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Why do staff need to wear a clean hat or other hair restraints in food-prep areas?

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No Question

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Staff beverage containers must be covered with a lid to prevent contamination of these:
• Their hands
• The beverage container
• Food, utensils, and equipment
What does the lid need to include?

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Don’t allow your staff to eat, drink, chew gum or use tobacco while prepping or serving food. What areas of the operation should these activities be banned?

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Where should employees eat, drink, smoke, and chew gum or tobacco?

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What can be transferred to the hands or to food when eating, drinking, smoking, or chewing gum or tobacco?

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What can small droplets of saliva contain that could cause a foodborne illnesses?

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A dress code should be set up in your operation to prevent pathogens from being transferred from clothing to food. How can you make sure the dress code works?

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Dirty clothing may carry pathogens that can cause foodborne illnesses. How can these pathogens be transferred from the clothing to the food being prepared?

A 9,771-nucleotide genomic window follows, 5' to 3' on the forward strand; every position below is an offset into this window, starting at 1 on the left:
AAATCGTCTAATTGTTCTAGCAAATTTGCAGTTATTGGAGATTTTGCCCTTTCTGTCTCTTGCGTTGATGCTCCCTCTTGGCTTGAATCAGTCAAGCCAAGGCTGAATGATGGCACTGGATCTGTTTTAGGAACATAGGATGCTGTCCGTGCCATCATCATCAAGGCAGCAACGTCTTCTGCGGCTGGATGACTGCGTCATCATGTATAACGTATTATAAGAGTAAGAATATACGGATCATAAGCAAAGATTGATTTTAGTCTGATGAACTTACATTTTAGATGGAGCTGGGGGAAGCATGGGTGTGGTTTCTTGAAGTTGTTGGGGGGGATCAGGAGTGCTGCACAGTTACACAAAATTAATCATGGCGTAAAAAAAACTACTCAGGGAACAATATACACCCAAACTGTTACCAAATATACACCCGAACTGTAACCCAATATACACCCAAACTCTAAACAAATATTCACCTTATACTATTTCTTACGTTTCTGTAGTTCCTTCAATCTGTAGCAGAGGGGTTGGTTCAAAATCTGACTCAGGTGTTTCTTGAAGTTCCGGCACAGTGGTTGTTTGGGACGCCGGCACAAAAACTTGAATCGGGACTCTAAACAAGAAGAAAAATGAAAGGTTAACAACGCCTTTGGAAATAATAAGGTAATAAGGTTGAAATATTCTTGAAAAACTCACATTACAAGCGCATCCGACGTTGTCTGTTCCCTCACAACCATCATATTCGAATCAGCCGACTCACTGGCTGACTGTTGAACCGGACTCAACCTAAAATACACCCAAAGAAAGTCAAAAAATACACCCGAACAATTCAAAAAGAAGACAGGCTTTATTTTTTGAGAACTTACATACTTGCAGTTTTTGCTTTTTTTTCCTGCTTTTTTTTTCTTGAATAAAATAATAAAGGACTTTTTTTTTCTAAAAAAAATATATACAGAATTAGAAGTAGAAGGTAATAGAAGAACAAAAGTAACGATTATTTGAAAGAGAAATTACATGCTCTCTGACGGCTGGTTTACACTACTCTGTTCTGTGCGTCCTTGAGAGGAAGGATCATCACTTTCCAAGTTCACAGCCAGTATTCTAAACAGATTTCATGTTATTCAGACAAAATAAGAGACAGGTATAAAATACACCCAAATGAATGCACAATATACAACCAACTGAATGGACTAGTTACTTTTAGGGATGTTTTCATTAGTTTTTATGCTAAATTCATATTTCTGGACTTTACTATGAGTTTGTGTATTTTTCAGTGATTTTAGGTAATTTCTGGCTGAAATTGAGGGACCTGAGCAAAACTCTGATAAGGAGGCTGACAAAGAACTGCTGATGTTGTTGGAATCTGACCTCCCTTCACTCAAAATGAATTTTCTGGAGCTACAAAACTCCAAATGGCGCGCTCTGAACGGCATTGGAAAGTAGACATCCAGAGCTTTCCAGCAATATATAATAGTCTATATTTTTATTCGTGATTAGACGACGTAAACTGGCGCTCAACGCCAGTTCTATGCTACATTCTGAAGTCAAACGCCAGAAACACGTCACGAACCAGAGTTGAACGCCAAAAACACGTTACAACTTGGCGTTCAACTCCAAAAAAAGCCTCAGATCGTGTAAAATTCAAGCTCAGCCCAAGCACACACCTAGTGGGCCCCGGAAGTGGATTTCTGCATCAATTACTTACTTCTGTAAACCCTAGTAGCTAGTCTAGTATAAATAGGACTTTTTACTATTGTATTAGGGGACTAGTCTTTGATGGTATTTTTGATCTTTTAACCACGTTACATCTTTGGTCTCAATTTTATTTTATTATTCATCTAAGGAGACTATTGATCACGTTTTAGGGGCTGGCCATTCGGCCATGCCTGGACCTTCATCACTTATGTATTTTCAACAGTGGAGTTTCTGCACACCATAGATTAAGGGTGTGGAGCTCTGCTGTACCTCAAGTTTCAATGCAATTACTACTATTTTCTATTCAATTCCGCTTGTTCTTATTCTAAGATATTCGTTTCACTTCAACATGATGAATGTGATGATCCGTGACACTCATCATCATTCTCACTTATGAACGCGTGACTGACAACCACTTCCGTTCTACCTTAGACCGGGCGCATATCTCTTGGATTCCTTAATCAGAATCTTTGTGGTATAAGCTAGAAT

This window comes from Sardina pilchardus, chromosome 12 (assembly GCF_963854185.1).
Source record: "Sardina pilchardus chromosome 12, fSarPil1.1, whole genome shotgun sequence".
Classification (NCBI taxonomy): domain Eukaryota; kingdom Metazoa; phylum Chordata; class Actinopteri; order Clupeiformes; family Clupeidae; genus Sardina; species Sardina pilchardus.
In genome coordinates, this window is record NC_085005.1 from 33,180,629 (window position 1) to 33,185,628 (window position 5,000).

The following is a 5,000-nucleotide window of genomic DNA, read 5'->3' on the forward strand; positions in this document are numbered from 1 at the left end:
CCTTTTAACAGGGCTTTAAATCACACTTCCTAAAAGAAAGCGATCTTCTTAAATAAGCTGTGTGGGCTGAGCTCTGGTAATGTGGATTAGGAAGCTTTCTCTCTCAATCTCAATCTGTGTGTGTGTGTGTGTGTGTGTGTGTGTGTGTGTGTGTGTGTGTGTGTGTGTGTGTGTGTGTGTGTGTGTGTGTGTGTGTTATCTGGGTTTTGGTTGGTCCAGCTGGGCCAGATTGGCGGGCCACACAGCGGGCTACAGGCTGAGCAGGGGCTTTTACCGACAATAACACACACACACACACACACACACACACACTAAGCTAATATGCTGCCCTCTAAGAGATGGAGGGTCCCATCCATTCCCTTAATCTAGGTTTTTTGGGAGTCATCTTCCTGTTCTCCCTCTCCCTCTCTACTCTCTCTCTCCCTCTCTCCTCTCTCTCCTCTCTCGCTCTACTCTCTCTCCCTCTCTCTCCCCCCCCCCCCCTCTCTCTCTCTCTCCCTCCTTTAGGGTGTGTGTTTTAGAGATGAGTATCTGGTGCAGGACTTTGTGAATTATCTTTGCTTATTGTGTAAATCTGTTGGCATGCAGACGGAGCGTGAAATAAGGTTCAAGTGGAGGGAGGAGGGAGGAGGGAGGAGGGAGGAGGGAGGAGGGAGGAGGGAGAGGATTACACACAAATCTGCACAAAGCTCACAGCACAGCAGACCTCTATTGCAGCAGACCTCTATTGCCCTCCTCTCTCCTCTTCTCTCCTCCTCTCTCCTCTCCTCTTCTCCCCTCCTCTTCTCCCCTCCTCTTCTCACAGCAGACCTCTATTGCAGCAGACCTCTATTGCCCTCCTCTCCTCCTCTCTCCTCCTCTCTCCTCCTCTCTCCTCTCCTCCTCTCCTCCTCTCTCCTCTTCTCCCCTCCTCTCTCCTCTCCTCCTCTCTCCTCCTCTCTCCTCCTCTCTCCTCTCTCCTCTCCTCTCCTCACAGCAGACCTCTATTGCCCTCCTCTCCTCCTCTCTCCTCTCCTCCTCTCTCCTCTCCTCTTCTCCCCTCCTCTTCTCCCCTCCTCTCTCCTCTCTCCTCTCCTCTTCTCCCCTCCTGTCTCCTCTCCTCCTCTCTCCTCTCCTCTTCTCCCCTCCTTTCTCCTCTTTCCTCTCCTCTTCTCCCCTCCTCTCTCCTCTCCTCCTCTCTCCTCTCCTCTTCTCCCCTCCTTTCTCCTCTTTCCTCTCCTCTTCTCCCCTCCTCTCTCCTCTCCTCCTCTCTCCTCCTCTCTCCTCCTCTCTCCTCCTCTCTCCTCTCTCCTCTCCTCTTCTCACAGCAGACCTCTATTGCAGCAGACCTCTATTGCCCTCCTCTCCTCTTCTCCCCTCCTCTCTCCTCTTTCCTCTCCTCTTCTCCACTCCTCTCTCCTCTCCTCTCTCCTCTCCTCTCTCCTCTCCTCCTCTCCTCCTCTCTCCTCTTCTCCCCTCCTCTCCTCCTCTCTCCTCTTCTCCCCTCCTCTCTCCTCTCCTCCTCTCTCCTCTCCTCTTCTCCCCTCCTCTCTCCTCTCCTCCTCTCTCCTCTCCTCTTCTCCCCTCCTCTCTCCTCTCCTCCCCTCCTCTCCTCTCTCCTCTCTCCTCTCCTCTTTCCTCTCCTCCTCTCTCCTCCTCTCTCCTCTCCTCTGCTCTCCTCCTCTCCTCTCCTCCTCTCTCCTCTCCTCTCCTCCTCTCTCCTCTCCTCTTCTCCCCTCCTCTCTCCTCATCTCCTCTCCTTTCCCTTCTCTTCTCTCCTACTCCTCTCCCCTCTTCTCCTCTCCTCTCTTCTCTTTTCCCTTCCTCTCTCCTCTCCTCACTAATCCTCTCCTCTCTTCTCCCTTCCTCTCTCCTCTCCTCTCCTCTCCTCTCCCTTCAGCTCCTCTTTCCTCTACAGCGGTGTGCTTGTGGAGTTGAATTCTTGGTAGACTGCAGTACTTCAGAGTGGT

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What can dirty clothing carry that could cause a foodborne illnesses?

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If your jurisdiction allows bare-hand contact with ready-to-eat food, what kind of training does your staff need?

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If your jurisdiction allows bare-hand contact with ready-to-eat food, what kind of policies does your operation need to have in place?

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When is it acceptable to handle ready-to-eat food with bare hands?

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If you primarily serve a high-risk population, when is it acceptable to handle ready-to-eat food with bare hands?

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What do food handlers need to do at these times?
• Every four hours
• After a break from a task
• Before handling ready-to-eat food
• When they have a tear or get dirty
• Before you start doing something else
• After handling raw meat, seafood, or poultry

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After putting on gloves, what should you check them for?

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To avoid touching the glove as much as possible, how should you hold a glove when putting it on?

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Why is it important to wear the correct glove size?

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As long as your hands have not become contaminated, when is it acceptable to change gloves without rewashing your hands?

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Why should you consider providing gloves that are not made from latex?

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What should have these features?
• Food safe
• Single-use
• Various sizes
• Latex alternatives

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What kind of ready-to-eat food can be handled with bare hands?

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What must NOT be used as a replacement for handwashing?

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When used properly, how can single-use gloves help to keep food safe?

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What should be done with single-use gloves after a task?